hurtful


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hurt·ful

 (hûrt′fəl)
adj.
1. Causing pain or suffering, especially of a psychological nature.
2. Damaging or harmful: an incident that was hurtful to his career.

hurt′ful·ly adv.
hurt′ful·ness n.

hurtful

(ˈhɜːtfʊl)
adj
causing distress or injury: to say hurtful things.
ˈhurtfully adv
ˈhurtfulness n

hurt•ful

(ˈhɜrt fəl)

adj.
causing hurt, distress, or injury; injurious.
[1520–30]
hurt′ful•ly, adv.
hurt′ful•ness, n.
ThesaurusAntonymsRelated WordsSynonymsLegend:
Adj.1.hurtful - causing hurt; "her hurtful unconsidered words"
unkind - lacking kindness; "a thoughtless and unkind remark"; "the unkindest cut of all"
2.hurtful - harmful to living things; "deleterious chemical additives"
harmful - causing or capable of causing harm; "too much sun is harmful to the skin"; "harmful effects of smoking"

hurtful

hurtful

adjective
1. Marked by, causing, or experiencing physical pain:
2. Causing harm or injury:
Translations
ضارٌّ، مُضِر
zraňující
særandi; skaîlegur
acı vereninciticikırıcı

hurtful

[ˈhɜːtfʊl] ADJ [remark] → hiriente; [act, behaviour] → ofensivo; [experience] → doloroso

hurtful

[ˈhɜːrtfʊl] adj [remark] → blessant(e)
to be hurtful to sb [person] → être blessant(e) envers qn

hurtful

adj words, actionverletzend; it was very hurtful to himes verletzte ihn sehr; to say/do hurtful thingsVerletzendes sagen/tun

hurtful

[ˈhɜːtfʊl] adj (upsetting, remark) → che fa male, che ferisce

hurt

(həːt) past tense, past participle hurt verb
1. to injure or cause pain to. I hurt my hand on that broken glass.
2. to upset (a person or his feelings). He hurt me / my feelings by ignoring me.
3. to be painful. My tooth hurts.
4. to do harm (to) or have a bad effect (on). It wouldn't hurt you to work late just once.
adjective
1. upset; distressed. She felt very hurt at/by his behaviour; her hurt feelings.
2. injured. Are you badly hurt?
ˈhurtful adjective
causing distress. a hurtful remark.
ˈhurtfully adverb
ˈhurtfulness noun

hurtful

adj hiriente; hurtful words..palabras hirientes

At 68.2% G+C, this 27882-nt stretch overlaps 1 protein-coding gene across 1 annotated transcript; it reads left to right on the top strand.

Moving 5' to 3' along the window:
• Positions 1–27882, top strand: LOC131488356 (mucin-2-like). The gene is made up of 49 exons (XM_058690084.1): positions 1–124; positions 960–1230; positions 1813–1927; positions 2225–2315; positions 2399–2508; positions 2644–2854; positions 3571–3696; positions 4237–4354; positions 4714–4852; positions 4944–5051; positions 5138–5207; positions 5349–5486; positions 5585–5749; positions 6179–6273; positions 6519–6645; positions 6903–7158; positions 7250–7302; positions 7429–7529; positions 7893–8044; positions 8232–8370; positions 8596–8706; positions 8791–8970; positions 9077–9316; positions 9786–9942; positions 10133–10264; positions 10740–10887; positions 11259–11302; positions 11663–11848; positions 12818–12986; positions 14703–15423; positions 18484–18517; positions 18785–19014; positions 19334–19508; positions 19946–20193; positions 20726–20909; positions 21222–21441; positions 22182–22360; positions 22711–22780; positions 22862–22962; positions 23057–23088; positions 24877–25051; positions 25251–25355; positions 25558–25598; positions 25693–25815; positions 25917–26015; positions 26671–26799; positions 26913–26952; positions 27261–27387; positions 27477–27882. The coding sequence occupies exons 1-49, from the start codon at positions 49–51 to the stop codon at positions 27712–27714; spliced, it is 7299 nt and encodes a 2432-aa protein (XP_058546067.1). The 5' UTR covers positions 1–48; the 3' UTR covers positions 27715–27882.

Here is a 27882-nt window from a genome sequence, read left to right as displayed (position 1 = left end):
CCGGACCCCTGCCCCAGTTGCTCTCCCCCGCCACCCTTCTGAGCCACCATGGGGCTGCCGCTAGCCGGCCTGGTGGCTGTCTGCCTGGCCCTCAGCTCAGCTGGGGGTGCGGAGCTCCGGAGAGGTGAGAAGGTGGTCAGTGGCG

References in classic literature ?
When the alarm that had tricked them into mar- riage proved to be groundless, she was angry and said bitter, hurtful things.
She never wittingly did a hurtful thing in all the little summer of her life.
Could it be hurtful to send for some one - some minister of any denomination, it does not matter which - to explain it, and show you how very far you have erred from its precepts; and how unfit you will be for its heaven, unless a change takes place before you die?
Our greatness will appear Then most conspicuous, when great things of small, Useful of hurtful, prosperous of adverse We can create, and in what place so e're Thrive under evil, and work ease out of pain Through labour and endurance.
During this time one of our fathers, being always sick and of a constitution which the air of Abyssinia was very hurtful to, obtained a permission from our superiors to return to the Indies; I was willing to accompany him through part of his way, and went with him over a desert, at no great distance from my residence, where I found many trees loaded with a kind of fruit, called by the natives anchoy, about the bigness of an apricot, and very yellow, which is much eaten without any ill effect.
But as this tract is put forth merely as a history, or, if you will, as a tale, in which, amid some examples worthy of imitation, there will be found, perhaps, as many more which it were advisable not to follow, I hope it will prove useful to some without being hurtful to any, and that my openness will find some favor with all.
I am not speaking like a man, but I speak the truth; and I tell you again, the thing's absurd, and wrong, and hurtful.
And would not a return to the subject result in raising suspicions which might be hurtful to our projects, if at some future time a favourable opportunity offered to return to them?
Things are censured either as impossible, or irrational, or morally hurtful, or contradictory, or contrary to artistic correctness.
1843, comments on this passage as follows: "That great patron and Coryphaeus of this tribe, Nicolo Machiavel, laid down this for a master rule in his political scheme: 'That the show of religion was helpful to the politician, but the reality of it hurtful and pernicious.
That will be the better plan, and less hurtful to us both.
Her temper was naturally the easiest of the two; her feelings, though quick, were more controllable, and education had not given her so very hurtful a degree of self-consequence.